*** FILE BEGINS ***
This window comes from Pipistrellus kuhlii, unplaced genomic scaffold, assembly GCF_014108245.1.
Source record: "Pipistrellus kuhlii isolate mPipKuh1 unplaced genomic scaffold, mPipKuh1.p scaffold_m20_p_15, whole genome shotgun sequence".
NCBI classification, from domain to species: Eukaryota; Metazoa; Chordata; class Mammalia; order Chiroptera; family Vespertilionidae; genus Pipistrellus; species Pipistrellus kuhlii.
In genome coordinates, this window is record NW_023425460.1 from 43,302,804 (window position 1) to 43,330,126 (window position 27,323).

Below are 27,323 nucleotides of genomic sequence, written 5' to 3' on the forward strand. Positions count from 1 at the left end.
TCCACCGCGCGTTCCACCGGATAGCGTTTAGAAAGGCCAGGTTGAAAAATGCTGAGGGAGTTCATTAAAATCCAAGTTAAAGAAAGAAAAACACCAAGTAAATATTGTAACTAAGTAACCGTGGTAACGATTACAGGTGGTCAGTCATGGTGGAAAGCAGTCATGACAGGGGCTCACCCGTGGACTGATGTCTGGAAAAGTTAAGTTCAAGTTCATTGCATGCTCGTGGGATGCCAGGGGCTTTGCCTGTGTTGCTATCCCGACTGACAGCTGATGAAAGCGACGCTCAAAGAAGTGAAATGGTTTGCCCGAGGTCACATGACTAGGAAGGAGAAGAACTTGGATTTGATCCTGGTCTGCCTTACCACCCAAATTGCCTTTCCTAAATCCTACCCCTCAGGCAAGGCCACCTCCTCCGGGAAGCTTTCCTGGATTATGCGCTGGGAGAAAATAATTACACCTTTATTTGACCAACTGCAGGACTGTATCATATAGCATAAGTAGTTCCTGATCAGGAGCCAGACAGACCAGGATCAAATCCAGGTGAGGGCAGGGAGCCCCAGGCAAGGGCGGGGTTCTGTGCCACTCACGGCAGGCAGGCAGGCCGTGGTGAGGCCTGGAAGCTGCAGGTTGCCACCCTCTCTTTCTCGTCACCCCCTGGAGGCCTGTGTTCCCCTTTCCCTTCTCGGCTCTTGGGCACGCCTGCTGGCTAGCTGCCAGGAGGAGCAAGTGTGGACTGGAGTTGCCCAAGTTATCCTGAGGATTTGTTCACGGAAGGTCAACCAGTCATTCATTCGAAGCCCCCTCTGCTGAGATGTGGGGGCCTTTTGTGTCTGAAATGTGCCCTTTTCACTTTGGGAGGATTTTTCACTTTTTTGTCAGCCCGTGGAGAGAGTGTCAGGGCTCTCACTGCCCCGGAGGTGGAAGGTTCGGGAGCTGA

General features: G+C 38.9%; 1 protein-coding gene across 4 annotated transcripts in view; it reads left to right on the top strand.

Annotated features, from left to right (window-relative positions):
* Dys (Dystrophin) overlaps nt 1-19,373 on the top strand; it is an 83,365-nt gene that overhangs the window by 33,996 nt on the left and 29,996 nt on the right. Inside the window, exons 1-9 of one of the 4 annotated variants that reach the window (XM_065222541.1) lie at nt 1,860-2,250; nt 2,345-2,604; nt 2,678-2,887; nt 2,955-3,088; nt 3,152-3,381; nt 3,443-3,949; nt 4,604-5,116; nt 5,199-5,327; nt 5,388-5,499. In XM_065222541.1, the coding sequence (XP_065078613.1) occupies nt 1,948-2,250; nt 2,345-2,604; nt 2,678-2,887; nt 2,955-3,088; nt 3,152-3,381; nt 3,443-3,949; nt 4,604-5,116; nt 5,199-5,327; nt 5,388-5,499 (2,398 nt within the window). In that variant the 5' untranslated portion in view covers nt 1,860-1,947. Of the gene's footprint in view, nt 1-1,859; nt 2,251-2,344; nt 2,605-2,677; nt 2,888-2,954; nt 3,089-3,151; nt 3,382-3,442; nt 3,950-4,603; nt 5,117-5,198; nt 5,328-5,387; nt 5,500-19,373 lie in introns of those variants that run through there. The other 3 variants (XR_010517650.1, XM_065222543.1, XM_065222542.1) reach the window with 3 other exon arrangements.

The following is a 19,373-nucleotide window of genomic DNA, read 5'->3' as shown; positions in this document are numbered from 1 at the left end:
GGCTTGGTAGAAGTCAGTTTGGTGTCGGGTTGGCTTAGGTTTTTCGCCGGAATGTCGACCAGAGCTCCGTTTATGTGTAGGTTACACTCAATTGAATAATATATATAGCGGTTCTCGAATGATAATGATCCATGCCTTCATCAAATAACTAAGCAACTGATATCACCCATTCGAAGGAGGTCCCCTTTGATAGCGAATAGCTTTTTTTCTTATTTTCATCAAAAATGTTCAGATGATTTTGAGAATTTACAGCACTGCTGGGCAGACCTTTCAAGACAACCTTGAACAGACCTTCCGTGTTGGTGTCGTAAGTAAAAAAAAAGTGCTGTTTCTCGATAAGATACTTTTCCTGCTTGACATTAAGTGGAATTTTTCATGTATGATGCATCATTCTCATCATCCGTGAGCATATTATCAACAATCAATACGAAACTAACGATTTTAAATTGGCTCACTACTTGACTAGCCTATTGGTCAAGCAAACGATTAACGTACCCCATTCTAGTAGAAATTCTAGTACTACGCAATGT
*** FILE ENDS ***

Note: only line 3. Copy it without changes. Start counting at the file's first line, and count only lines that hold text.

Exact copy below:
NCBI classification, from domain to species: Eukaryota; Metazoa; Chordata; class Mammalia; order Chiroptera; family Vespertilionidae; genus Pipistrellus; species Pipistrellus kuhlii.